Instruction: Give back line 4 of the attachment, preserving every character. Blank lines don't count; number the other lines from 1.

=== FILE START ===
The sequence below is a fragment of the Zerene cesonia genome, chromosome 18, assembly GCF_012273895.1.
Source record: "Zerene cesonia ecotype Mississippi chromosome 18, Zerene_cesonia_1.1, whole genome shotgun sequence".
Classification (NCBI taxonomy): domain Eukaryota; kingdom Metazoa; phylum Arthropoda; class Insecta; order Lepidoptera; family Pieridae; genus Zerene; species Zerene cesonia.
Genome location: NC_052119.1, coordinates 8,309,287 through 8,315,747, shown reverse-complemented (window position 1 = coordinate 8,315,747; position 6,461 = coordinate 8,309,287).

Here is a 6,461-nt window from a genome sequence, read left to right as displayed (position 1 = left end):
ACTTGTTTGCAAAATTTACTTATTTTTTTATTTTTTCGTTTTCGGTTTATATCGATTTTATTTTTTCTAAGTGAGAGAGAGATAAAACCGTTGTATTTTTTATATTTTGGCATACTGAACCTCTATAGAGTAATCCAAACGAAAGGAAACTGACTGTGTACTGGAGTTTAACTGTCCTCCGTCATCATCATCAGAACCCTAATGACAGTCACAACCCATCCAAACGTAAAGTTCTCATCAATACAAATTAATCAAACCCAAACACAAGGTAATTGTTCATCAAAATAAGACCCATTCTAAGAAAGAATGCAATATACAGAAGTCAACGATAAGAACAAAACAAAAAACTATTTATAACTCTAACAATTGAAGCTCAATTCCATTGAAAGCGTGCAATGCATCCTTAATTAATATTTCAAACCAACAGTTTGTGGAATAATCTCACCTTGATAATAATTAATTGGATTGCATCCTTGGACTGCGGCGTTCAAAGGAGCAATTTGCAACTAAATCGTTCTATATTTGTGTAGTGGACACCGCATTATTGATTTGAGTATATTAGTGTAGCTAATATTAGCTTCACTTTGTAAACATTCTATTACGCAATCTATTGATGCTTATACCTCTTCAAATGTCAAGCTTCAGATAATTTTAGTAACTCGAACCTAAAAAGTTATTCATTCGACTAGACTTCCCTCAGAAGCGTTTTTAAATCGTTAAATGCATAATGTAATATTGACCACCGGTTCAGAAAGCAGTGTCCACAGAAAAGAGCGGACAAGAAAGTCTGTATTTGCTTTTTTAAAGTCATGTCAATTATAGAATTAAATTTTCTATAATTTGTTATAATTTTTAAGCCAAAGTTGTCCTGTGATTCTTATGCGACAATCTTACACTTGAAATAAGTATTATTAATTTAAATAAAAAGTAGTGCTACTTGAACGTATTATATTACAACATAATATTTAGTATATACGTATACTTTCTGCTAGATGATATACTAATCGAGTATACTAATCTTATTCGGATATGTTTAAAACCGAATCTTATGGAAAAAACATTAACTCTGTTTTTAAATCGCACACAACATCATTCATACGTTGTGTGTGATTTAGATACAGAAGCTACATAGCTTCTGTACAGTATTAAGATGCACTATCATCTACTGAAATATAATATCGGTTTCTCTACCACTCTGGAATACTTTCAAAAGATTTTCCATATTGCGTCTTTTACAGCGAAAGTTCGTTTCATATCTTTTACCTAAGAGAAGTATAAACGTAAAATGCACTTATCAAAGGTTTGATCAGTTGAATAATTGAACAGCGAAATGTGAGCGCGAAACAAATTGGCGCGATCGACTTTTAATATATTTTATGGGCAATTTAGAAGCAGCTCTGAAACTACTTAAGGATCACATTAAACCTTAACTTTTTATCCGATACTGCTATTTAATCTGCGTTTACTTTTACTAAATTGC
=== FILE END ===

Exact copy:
Genome location: NC_052119.1, coordinates 8,309,287 through 8,315,747, shown reverse-complemented (window position 1 = coordinate 8,315,747; position 6,461 = coordinate 8,309,287).